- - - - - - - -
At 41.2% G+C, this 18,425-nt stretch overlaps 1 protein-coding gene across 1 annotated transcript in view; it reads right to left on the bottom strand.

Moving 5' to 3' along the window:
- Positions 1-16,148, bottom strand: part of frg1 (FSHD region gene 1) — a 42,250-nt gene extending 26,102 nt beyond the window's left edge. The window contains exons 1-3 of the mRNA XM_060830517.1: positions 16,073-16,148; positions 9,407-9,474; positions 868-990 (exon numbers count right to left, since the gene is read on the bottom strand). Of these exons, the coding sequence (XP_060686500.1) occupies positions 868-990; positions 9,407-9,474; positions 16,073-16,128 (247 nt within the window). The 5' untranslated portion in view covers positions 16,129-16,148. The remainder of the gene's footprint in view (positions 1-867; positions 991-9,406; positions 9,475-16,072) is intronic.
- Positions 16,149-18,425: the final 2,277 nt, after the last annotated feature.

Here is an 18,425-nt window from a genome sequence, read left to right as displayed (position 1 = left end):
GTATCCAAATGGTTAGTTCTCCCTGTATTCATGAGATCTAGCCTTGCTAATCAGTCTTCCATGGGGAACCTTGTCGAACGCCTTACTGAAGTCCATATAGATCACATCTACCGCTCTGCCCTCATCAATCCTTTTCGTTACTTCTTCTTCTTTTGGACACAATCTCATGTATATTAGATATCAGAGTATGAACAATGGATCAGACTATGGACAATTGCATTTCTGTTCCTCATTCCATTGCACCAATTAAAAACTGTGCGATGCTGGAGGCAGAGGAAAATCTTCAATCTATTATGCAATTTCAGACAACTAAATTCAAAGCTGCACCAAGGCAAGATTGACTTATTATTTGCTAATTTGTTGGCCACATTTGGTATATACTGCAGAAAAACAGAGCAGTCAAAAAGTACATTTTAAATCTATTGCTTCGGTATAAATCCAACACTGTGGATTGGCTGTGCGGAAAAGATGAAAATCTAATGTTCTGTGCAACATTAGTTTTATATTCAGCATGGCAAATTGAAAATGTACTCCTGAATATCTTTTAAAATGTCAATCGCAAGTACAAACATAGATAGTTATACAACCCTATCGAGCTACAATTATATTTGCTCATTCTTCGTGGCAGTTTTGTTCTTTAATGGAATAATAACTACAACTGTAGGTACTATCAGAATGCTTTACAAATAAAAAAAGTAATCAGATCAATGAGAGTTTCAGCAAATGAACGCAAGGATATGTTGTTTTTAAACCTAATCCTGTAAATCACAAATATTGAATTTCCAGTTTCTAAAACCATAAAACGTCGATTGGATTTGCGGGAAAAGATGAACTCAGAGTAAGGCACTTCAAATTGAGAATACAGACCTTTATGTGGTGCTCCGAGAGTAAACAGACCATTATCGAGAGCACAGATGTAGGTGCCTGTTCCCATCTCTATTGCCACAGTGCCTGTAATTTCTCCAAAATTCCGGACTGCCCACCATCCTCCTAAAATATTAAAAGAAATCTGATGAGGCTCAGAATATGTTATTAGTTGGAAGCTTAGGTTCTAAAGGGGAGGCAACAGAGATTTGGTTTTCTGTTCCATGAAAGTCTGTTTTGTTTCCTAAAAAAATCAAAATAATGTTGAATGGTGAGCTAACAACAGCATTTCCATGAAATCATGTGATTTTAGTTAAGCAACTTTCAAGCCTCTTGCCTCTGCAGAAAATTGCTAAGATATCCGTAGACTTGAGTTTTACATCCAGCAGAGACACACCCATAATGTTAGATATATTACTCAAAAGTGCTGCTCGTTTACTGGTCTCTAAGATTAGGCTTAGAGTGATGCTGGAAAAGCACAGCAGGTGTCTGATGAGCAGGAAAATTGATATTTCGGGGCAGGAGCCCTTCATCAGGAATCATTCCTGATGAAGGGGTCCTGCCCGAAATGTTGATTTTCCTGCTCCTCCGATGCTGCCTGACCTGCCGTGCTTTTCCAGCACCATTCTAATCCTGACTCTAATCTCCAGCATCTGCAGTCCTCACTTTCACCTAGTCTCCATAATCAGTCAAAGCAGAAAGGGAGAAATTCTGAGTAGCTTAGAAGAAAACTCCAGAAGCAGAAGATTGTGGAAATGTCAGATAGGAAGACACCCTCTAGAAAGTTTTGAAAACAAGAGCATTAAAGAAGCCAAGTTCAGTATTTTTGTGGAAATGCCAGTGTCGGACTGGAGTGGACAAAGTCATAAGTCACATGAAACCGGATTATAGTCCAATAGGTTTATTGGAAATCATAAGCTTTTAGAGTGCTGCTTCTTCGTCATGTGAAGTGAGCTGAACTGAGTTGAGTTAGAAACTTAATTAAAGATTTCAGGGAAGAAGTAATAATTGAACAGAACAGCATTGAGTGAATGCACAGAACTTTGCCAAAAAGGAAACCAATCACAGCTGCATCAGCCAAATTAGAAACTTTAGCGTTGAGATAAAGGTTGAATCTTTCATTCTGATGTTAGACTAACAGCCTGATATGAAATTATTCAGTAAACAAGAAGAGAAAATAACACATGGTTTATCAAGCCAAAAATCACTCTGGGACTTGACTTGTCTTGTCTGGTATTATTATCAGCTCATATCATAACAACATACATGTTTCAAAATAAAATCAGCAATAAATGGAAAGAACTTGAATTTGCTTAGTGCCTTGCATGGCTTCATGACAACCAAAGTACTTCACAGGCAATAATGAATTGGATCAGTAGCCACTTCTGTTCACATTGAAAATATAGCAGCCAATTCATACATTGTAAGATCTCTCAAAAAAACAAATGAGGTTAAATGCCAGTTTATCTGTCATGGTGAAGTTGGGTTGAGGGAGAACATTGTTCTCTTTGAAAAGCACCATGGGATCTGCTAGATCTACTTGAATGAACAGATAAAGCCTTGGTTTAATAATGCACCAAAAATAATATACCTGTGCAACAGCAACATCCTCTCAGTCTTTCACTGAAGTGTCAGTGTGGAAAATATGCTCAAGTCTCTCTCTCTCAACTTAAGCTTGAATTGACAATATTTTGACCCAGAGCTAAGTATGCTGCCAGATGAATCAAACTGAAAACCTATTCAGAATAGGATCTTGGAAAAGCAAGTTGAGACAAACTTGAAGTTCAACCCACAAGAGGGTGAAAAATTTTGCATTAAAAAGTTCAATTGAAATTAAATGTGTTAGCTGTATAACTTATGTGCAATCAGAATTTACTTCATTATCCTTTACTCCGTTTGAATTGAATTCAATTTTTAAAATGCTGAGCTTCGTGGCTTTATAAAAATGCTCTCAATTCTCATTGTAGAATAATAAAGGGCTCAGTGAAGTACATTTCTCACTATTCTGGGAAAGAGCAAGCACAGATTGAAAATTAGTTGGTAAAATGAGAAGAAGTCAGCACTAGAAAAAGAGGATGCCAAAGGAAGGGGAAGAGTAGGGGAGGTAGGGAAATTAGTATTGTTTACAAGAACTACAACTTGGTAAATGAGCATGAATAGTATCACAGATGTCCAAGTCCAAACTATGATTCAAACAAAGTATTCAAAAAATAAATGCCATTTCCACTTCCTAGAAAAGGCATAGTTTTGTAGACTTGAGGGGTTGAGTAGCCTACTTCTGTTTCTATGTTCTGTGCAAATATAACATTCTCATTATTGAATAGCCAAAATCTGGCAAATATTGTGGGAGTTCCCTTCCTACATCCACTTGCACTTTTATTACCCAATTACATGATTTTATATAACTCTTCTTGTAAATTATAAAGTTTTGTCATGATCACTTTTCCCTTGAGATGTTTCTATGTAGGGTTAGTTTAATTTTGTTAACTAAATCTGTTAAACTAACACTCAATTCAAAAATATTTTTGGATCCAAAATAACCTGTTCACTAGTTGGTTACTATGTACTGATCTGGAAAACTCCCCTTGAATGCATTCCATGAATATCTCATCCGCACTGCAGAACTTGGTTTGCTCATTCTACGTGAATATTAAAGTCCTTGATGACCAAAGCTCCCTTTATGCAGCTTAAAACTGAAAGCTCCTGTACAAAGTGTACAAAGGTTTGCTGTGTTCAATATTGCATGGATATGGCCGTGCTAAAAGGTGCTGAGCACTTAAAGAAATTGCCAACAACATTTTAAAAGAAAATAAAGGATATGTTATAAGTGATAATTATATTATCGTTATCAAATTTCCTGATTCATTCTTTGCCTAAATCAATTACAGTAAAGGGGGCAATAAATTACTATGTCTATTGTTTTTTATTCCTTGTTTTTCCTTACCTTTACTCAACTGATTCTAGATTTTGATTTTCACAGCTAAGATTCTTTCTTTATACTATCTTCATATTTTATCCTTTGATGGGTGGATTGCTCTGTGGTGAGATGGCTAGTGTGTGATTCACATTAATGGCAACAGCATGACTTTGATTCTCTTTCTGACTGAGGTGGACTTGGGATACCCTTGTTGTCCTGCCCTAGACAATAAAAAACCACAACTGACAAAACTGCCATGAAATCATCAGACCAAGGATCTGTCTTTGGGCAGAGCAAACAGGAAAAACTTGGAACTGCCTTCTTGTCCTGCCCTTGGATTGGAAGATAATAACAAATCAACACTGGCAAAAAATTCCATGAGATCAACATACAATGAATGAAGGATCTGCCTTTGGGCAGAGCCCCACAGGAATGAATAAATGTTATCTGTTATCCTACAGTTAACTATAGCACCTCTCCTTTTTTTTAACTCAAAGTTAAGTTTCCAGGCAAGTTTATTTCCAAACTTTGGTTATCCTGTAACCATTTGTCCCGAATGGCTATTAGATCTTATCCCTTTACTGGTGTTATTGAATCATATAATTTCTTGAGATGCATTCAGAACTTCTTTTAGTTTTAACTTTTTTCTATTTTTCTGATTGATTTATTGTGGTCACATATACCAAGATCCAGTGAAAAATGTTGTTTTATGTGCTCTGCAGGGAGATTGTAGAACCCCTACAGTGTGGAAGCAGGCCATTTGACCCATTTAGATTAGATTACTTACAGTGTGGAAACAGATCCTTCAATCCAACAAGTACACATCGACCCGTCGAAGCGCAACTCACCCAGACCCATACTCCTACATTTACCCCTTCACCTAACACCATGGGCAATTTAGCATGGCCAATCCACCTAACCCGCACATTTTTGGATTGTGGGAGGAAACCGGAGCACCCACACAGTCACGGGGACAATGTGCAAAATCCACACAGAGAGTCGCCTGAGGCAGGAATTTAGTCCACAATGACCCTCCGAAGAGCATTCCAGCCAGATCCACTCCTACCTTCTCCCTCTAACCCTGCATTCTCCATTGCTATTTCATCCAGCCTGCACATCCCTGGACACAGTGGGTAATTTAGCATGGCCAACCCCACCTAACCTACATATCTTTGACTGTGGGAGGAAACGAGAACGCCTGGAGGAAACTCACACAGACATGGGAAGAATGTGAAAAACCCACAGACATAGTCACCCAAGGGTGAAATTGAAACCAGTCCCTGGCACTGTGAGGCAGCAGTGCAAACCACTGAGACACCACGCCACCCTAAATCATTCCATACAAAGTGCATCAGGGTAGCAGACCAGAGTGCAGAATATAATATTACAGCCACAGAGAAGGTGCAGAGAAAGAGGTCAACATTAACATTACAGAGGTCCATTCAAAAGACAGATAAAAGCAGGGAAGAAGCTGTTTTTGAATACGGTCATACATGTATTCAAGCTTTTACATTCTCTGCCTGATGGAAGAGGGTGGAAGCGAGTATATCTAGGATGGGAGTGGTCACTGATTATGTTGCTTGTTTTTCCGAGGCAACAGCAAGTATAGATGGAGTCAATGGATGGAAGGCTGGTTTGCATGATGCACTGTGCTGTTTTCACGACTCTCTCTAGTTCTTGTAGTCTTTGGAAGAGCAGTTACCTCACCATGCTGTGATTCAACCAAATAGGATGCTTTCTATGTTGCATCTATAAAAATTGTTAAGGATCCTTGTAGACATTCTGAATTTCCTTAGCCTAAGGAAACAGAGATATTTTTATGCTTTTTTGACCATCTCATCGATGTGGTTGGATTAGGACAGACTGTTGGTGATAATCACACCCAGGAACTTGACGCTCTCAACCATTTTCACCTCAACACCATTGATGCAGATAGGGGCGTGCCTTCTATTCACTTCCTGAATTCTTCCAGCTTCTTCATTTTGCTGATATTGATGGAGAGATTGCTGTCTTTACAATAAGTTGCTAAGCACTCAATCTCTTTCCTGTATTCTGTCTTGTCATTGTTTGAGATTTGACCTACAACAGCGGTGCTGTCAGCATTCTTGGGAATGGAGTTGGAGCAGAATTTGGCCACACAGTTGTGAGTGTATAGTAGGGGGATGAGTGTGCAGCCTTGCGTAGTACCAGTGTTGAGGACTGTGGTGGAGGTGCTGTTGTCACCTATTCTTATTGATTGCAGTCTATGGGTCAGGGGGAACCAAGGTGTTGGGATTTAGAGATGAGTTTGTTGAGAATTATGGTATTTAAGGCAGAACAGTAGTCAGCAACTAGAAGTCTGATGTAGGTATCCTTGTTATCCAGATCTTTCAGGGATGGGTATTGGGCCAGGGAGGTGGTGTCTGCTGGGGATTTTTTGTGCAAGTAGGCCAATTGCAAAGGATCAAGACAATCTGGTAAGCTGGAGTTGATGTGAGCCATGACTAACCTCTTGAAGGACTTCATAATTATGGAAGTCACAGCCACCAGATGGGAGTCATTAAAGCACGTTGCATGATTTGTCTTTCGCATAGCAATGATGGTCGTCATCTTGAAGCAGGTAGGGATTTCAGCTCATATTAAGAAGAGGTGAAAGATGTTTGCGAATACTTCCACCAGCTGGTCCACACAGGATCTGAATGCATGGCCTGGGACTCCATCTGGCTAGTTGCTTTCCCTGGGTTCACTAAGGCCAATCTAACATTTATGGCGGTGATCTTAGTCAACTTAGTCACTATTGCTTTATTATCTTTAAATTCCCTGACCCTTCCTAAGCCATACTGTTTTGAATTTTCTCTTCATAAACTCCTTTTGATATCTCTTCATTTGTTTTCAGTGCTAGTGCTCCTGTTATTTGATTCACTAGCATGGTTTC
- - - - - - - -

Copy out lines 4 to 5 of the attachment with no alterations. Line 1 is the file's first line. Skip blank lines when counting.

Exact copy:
- Positions 16,149-18,425: the final 2,277 nt, after the last annotated feature.

Here is an 18,425-nt window from a genome sequence, read left to right as displayed (position 1 = left end):